Keeping the above 5 options in mind as we travel is an excellent way to make a positive impact as we explore new worlds. But underneath it all, as we travel, we should ask “Why”. Try to understand what you are seeing and don’t just assume what you see is at face value. Often in other countries, where the culture is vastly different, what we see is not necessarily the truth because what we actually see is their reality through the eyes of our own culture and our own experiences. Ask when you don’t understand. Question yourself before making conclusions. This is especially important because we will end up sharing these stories when we return home, laced with our perception of reality and our assumptions of truth. When we first arrived to Mongolia, our preconception was that the nomad families in the countryside are the poorest. But after visiting the ger districts within Ulaanbaatar, and talking to locals, we understood that in actuality, those living in the shantytowns of the capital city are far worse off than those living a simple life in the countryside, who at least have a home and a livelihood (a herd of animals).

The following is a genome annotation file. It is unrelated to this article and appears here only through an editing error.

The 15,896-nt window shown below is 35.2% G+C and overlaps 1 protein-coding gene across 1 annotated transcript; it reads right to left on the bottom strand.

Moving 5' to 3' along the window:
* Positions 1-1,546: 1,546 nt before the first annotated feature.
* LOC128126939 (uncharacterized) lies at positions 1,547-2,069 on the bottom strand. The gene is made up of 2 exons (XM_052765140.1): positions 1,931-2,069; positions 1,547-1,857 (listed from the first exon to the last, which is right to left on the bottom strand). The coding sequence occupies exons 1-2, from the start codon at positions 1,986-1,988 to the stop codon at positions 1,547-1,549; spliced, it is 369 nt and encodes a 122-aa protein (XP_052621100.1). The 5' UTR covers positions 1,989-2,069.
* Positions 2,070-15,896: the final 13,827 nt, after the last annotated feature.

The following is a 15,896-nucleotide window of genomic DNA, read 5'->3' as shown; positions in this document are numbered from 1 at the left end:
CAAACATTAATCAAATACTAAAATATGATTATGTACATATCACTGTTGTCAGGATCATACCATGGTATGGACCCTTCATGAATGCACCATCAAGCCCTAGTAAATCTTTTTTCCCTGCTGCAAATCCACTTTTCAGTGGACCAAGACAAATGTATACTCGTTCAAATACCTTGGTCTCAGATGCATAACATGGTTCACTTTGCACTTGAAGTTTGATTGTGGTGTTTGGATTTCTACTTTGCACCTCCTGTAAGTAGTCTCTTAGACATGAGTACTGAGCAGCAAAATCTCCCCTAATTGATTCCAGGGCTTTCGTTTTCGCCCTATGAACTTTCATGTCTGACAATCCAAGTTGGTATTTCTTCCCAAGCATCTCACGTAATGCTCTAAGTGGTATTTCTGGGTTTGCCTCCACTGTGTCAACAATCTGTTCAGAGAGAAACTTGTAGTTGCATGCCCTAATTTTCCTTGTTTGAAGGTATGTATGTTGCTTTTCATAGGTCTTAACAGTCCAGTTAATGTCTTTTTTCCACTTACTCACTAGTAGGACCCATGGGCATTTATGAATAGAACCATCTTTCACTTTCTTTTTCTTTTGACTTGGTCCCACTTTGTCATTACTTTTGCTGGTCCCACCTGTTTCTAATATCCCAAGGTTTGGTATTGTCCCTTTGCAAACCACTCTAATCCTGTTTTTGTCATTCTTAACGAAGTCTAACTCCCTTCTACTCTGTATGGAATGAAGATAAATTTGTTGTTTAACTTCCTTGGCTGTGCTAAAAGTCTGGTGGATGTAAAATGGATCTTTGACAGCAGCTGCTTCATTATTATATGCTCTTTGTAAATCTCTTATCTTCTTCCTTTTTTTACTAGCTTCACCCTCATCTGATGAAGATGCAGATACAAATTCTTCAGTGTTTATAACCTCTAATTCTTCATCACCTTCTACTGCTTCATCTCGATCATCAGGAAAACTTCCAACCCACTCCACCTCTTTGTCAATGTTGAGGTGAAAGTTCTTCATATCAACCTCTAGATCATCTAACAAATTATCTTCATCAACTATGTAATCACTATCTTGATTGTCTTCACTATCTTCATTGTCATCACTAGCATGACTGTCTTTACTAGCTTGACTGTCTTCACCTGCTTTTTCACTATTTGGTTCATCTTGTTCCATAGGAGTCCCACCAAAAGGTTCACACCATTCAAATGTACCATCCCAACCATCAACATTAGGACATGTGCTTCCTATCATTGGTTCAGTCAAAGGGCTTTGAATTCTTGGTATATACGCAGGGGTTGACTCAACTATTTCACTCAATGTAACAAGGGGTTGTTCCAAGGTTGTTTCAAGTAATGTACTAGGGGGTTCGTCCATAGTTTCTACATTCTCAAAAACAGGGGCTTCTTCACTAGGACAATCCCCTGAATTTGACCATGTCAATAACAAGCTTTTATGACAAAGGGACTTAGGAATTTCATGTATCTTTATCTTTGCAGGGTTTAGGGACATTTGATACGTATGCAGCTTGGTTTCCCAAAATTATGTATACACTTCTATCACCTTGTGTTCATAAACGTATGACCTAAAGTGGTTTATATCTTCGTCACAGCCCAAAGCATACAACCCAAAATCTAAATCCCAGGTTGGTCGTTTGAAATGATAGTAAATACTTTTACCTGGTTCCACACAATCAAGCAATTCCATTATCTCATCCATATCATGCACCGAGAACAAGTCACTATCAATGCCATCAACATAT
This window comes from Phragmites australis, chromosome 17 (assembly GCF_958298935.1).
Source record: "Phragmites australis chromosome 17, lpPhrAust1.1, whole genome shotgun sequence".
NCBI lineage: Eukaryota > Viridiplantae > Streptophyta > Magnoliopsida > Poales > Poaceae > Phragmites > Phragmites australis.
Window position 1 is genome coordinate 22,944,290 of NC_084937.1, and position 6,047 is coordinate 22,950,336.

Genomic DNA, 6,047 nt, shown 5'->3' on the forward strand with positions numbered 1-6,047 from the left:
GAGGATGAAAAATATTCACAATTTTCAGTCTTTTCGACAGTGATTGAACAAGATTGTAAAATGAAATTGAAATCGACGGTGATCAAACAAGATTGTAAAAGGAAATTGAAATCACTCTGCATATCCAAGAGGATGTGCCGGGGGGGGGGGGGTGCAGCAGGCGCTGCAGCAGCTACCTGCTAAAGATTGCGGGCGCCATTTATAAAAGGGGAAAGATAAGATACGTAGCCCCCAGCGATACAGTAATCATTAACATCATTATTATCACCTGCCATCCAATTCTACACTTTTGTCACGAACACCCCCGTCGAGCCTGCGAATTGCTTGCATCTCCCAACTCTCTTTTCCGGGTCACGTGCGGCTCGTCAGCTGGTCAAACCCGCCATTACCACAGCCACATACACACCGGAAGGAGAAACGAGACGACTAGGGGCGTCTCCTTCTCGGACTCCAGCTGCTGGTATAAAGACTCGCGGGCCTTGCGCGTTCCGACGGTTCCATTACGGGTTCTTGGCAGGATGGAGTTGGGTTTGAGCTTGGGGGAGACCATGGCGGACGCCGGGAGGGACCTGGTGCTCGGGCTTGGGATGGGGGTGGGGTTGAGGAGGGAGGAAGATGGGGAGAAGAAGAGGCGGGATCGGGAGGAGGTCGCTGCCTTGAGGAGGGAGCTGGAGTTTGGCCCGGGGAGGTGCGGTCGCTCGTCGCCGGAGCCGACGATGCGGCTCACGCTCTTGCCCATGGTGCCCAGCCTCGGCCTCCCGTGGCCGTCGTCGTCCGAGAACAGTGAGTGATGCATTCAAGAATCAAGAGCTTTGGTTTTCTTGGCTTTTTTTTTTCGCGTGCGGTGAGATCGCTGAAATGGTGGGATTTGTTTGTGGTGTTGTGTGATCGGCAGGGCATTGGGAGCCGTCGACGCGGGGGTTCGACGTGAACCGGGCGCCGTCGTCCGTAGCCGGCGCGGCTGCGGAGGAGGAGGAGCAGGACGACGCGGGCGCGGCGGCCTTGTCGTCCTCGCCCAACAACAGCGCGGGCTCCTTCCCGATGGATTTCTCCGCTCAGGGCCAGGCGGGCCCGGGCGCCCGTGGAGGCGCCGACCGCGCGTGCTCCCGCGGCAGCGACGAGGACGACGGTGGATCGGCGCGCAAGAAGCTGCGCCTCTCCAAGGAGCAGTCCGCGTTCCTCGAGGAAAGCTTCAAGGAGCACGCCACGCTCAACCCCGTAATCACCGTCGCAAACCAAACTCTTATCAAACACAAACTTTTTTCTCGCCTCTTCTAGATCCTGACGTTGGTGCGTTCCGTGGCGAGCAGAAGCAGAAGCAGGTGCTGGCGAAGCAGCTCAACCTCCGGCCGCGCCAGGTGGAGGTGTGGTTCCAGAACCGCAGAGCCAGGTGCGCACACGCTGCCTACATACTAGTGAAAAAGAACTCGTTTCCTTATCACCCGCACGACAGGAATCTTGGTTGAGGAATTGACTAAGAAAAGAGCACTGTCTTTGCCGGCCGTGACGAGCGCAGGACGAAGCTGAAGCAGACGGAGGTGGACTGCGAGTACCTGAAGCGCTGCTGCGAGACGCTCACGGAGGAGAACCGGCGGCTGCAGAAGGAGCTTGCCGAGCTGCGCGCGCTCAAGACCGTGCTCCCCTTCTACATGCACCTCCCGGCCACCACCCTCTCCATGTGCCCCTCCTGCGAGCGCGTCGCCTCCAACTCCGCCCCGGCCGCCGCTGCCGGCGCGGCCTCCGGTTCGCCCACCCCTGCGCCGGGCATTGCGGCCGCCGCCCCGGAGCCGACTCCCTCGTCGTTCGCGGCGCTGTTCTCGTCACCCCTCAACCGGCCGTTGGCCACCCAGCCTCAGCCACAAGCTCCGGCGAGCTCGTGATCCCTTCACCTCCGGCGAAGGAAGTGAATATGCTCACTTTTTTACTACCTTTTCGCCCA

A little bit of extra thought can go a long way in our travels. By traveling responsibly you will find you inevitably immerse yourself into a new country, and gain rich experiences you never could have imagined. By doing so, you enrich at least a few lives as you travel. When you leave, the country and its people you crossed paths with are a little bit better off than when you arrived. And in return, we as travelers, are also a bit better off than when we arrived; only in this way can we experience amazing cultural interactions that ultimately lead to personal growth and expanded perspectives.
In this way, we can all leave a positive footprint as we wander this world.